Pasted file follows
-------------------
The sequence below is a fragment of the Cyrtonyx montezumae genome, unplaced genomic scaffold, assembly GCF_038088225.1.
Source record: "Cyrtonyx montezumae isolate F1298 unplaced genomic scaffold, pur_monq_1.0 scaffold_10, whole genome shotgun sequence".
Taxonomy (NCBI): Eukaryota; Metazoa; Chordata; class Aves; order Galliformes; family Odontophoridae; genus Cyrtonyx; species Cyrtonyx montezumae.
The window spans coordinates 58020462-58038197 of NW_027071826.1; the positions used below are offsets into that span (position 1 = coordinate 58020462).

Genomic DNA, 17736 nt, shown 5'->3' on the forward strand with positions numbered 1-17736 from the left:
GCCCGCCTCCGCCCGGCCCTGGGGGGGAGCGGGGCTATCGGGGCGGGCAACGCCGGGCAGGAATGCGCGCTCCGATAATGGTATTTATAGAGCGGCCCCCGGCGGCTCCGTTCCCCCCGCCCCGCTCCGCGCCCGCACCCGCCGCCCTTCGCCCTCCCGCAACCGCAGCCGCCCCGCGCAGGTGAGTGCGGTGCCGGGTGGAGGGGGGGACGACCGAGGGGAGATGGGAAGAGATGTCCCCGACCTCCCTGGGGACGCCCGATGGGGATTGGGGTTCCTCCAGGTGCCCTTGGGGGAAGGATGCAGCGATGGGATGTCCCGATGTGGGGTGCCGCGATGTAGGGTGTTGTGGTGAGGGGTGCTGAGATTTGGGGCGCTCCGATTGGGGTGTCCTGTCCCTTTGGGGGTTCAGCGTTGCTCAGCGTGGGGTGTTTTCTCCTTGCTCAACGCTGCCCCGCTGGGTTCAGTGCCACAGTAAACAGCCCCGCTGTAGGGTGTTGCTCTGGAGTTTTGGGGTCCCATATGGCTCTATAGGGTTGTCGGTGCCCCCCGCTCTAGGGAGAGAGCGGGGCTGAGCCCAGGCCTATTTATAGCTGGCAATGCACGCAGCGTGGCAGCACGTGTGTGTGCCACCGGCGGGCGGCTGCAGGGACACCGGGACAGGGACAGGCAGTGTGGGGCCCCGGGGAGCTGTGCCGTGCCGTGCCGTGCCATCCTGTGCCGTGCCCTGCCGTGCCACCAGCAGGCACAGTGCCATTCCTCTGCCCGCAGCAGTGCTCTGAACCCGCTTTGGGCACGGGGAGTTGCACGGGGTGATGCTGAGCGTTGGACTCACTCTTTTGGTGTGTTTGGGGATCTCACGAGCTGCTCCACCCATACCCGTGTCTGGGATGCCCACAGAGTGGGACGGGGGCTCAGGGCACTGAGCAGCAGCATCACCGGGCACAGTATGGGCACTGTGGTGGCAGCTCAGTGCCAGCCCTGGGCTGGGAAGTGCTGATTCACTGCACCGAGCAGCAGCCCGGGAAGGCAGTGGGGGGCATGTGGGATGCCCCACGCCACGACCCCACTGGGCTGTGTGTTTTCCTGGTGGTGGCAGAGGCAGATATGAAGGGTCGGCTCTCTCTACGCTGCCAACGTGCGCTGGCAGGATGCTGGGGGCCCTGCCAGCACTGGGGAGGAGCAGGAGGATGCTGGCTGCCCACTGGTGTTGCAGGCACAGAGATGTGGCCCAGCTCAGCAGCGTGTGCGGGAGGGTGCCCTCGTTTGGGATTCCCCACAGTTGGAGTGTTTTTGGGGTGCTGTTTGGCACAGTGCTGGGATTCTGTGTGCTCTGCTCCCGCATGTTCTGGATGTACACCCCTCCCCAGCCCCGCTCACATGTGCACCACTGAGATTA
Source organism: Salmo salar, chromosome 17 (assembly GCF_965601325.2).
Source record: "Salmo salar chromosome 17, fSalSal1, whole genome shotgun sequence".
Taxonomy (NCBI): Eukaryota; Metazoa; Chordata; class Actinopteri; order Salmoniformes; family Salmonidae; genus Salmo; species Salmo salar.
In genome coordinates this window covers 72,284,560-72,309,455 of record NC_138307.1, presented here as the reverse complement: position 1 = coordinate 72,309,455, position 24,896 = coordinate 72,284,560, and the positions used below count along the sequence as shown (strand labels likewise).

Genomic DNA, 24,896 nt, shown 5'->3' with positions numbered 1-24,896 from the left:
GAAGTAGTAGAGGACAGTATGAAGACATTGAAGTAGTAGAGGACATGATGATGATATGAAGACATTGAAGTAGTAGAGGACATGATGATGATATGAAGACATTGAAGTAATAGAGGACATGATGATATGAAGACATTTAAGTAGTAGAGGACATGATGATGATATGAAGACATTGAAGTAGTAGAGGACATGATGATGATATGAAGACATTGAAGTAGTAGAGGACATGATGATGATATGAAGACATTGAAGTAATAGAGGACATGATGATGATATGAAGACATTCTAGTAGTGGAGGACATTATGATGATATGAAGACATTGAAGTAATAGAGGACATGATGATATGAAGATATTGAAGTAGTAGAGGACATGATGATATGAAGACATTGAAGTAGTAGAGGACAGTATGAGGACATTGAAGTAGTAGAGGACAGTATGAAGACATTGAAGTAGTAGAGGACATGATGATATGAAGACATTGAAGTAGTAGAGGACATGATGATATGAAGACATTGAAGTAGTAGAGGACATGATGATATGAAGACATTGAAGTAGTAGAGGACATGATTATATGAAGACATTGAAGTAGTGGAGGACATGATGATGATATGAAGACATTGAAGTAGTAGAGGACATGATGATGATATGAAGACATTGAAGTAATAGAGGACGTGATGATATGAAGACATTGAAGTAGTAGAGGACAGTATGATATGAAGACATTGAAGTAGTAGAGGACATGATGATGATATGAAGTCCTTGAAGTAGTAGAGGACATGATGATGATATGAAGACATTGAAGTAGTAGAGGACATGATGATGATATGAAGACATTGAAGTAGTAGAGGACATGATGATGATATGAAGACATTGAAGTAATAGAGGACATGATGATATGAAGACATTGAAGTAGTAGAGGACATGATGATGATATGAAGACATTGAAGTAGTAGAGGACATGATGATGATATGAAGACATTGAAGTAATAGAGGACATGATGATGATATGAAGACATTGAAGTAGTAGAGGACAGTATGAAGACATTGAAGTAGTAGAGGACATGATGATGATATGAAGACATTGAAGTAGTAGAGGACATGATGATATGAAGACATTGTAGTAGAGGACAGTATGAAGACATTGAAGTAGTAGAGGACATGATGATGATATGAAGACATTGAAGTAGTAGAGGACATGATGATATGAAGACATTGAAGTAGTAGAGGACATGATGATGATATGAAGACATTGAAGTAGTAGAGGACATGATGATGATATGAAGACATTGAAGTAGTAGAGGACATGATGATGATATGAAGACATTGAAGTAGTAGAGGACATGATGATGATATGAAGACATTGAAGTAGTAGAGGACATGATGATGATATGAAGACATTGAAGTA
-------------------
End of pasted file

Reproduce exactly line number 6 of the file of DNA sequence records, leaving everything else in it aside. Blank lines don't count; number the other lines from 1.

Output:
GCCCGCCTCCGCCCGGCCCTGGGGGGGAGCGGGGCTATCGGGGCGGGCAACGCCGGGCAGGAATGCGCGCTCCGATAATGGTATTTATAGAGCGGCCCCCGGCGGCTCCGTTCCCCCCGCCCCGCTCCGCGCCCGCACCCGCCGCCCTTCGCCCTCCCGCAACCGCAGCCGCCCCGCGCAGGTGAGTGCGGTGCCGGGTGGAGGGGGGGACGACCGAGGGGAGATGGGAAGAGATGTCCCCGACCTCCCTGGGGACGCCCGATGGGGATTGGGGTTCCTCCAGGTGCCCTTGGGGGAAGGATGCAGCGATGGGATGTCCCGATGTGGGGTGCCGCGATGTAGGGTGTTGTGGTGAGGGGTGCTGAGATTTGGGGCGCTCCGATTGGGGTGTCCTGTCCCTTTGGGGGTTCAGCGTTGCTCAGCGTGGGGTGTTTTCTCCTTGCTCAACGCTGCCCCGCTGGGTTCAGTGCCACAGTAAACAGCCCCGCTGTAGGGTGTTGCTCTGGAGTTTTGGGGTCCCATATGGCTCTATAGGGTTGTCGGTGCCCCCCGCTCTAGGGAGAGAGCGGGGCTGAGCCCAGGCCTATTTATAGCTGGCAATGCACGCAGCGTGGCAGCACGTGTGTGTGCCACCGGCGGGCGGCTGCAGGGACACCGGGACAGGGACAGGCAGTGTGGGGCCCCGGGGAGCTGTGCCGTGCCGTGCCGTGCCATCCTGTGCCGTGCCCTGCCGTGCCACCAGCAGGCACAGTGCCATTCCTCTGCCCGCAGCAGTGCTCTGAACCCGCTTTGGGCACGGGGAGTTGCACGGGGTGATGCTGAGCGTTGGACTCACTCTTTTGGTGTGTTTGGGGATCTCACGAGCTGCTCCACCCATACCCGTGTCTGGGATGCCCACAGAGTGGGACGGGGGCTCAGGGCACTGAGCAGCAGCATCACCGGGCACAGTATGGGCACTGTGGTGGCAGCTCAGTGCCAGCCCTGGGCTGGGAAGTGCTGATTCACTGCACCGAGCAGCAGCCCGGGAAGGCAGTGGGGGGCATGTGGGATGCCCCACGCCACGACCCCACTGGGCTGTGTGTTTTCCTGGTGGTGGCAGAGGCAGATATGAAGGGTCGGCTCTCTCTACGCTGCCAACGTGCGCTGGCAGGATGCTGGGGGCCCTGCCAGCACTGGGGAGGAGCAGGAGGATGCTGGCTGCCCACTGGTGTTGCAGGCACAGAGATGTGGCCCAGCTCAGCAGCGTGTGCGGGAGGGTGCCCTCGTTTGGGATTCCCCACAGTTGGAGTGTTTTTGGGGTGCTGTTTGGCACAGTGCTGGGATTCTGTGTGCTCTGCTCCCGCATGTTCTGGATGTACACCCCTCCCCAGCCCCGCTCACATGTGCACCACTGAGATTA